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Ski Jumping by Karl, Garrett and John

We were born to ski jump. Our dads, grandpas and uncles did it, too. But when we check out old movies of them jumping, those guys used some crazy styles! We want to find out: Which ski jump positions work best, our moves or the old-school ways?

What did we do?
We hit a 46-meter jumping hill and learned about two old jumping styles: skis together with arms forward ("Superman"), and skis together with arms flapping ("Cranker"). We tested these against our current style, the regular "V." We tested each position three times, and measured our jump distances with a measuring chain. Finally, we recorded each jump with a video camera so we could double check our distances.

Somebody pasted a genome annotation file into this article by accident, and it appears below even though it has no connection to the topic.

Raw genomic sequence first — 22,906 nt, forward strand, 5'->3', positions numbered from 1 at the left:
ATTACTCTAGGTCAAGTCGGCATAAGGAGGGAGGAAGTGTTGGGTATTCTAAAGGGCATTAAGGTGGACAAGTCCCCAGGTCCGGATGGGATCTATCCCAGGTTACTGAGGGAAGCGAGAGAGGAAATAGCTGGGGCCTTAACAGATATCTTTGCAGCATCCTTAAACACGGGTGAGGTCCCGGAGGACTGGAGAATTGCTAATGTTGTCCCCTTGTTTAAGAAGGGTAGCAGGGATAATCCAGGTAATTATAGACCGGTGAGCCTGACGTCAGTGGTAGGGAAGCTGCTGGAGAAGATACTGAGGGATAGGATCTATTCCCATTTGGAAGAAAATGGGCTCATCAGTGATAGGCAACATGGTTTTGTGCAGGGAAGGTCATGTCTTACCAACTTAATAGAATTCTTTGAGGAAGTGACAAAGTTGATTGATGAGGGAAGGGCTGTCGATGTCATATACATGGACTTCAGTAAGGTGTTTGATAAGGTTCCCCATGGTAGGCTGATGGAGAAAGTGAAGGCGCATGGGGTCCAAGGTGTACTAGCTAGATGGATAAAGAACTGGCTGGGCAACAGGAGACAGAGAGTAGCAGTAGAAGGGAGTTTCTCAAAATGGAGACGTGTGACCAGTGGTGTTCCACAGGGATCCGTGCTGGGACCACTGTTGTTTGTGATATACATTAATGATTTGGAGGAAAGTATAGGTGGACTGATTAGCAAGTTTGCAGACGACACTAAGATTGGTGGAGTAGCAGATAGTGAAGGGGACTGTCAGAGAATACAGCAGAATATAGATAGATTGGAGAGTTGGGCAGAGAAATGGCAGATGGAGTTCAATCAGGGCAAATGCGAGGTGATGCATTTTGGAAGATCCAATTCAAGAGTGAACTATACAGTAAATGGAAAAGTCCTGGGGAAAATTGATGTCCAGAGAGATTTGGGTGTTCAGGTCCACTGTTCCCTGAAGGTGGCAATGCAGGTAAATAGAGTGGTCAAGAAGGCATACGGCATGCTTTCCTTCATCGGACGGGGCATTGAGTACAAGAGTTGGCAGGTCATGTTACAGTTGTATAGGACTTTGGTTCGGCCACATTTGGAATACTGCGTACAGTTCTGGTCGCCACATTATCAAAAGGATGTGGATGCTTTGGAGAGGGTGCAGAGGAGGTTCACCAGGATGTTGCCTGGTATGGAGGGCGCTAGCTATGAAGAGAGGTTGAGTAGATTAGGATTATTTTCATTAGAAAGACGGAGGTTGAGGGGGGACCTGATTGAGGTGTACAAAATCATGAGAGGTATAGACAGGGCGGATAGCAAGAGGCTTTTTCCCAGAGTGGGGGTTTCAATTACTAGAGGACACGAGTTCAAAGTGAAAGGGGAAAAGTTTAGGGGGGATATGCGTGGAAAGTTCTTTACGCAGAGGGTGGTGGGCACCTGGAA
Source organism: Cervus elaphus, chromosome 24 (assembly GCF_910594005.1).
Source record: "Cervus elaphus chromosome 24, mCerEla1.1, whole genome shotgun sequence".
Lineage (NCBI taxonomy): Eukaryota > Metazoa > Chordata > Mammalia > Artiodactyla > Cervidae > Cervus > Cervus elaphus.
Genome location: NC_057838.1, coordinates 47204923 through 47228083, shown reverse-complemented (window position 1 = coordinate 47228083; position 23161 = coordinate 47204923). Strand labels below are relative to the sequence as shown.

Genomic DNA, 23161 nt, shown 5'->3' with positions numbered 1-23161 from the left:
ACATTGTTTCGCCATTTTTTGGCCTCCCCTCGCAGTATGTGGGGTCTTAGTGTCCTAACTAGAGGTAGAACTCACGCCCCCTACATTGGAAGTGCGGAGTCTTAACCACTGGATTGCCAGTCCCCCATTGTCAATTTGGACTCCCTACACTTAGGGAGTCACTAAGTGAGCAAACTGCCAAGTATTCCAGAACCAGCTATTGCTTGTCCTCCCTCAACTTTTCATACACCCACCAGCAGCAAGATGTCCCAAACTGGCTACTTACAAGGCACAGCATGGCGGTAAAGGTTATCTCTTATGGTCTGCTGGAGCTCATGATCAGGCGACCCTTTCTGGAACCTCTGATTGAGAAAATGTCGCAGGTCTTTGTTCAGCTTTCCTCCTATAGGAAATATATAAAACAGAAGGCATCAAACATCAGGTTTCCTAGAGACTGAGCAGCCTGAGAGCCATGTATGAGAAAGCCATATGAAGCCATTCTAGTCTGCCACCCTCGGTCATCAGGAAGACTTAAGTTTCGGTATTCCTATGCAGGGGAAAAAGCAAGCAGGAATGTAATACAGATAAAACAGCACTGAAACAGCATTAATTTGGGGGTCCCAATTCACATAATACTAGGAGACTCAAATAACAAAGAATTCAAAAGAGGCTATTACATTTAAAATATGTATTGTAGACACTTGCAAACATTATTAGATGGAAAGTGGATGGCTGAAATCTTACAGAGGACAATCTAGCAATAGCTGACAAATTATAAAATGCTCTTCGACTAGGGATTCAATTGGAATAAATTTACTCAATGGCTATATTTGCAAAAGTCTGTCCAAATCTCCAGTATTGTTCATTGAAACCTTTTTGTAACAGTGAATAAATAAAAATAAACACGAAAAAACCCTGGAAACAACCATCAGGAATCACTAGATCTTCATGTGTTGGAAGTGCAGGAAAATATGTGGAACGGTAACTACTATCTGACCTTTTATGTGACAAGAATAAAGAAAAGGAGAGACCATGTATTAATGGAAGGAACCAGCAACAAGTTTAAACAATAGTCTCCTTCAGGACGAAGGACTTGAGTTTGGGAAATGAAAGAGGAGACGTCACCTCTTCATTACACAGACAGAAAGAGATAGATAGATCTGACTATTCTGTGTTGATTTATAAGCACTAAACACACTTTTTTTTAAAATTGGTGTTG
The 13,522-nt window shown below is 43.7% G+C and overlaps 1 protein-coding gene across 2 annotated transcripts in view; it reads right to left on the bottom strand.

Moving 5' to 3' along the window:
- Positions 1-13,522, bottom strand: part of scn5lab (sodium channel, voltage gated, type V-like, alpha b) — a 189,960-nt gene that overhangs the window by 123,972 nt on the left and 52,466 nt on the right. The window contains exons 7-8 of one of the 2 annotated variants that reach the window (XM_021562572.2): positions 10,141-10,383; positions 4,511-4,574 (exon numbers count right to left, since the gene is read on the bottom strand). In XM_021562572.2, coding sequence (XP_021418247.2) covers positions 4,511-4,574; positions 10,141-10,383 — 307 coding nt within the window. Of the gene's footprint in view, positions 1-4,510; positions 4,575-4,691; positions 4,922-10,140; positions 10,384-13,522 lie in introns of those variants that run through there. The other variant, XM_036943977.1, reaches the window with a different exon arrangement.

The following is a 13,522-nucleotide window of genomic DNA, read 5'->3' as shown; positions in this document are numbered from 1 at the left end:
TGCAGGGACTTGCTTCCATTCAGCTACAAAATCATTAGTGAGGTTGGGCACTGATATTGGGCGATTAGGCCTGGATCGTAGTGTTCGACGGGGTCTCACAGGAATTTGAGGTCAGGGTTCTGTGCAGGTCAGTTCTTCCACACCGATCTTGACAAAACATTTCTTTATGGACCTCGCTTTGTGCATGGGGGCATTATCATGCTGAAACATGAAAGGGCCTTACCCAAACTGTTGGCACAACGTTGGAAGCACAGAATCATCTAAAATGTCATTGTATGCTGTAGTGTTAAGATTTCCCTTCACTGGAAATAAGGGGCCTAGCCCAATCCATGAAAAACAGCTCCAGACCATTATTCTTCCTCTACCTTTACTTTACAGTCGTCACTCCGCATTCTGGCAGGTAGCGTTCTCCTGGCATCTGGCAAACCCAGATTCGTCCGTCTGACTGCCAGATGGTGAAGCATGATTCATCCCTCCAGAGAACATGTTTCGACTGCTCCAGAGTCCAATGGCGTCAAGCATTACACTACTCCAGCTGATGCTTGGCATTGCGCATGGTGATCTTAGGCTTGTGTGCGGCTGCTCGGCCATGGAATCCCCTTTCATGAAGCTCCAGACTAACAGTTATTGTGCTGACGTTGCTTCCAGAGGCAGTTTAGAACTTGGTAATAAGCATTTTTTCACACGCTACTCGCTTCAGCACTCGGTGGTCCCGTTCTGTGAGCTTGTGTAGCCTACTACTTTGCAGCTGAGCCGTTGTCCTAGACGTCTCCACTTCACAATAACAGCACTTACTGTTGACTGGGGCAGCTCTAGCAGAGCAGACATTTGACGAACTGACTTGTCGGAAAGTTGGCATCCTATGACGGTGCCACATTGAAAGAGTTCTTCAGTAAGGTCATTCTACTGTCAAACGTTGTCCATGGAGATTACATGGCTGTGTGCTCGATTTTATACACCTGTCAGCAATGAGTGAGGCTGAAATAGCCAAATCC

What did we find out?
We jumped farther using the "Cranker" style than using the "Superman," but we discovered that our regular "V" position allowed us to jump the farthest of all. Plus, it made us look the coolest! In the "V" style, we could feel the air pushing against us, holding us up. In the other two styles, the air pushed us in a different way, slowing us down.

What can you do?
  • Part of a successful ski jump is learning how to use the push of the air to let you fly farther. Investigate the push of the air by designing your own parachutes. Try different shapes: circular, triangular, or square. Which shape falls most slowly?
  • Is wet snow more slippery than dry snow? How would you test this? Think of a way to use skis or a snowboard to find out.
  • Do you snowboard? Try investigating the effects of different waxes on the glide of your board. Does the right wax really make a difference?
  • Use this sports science investigation as a science fair project idea for your elementary or middle school science fair! Then tell us about it!
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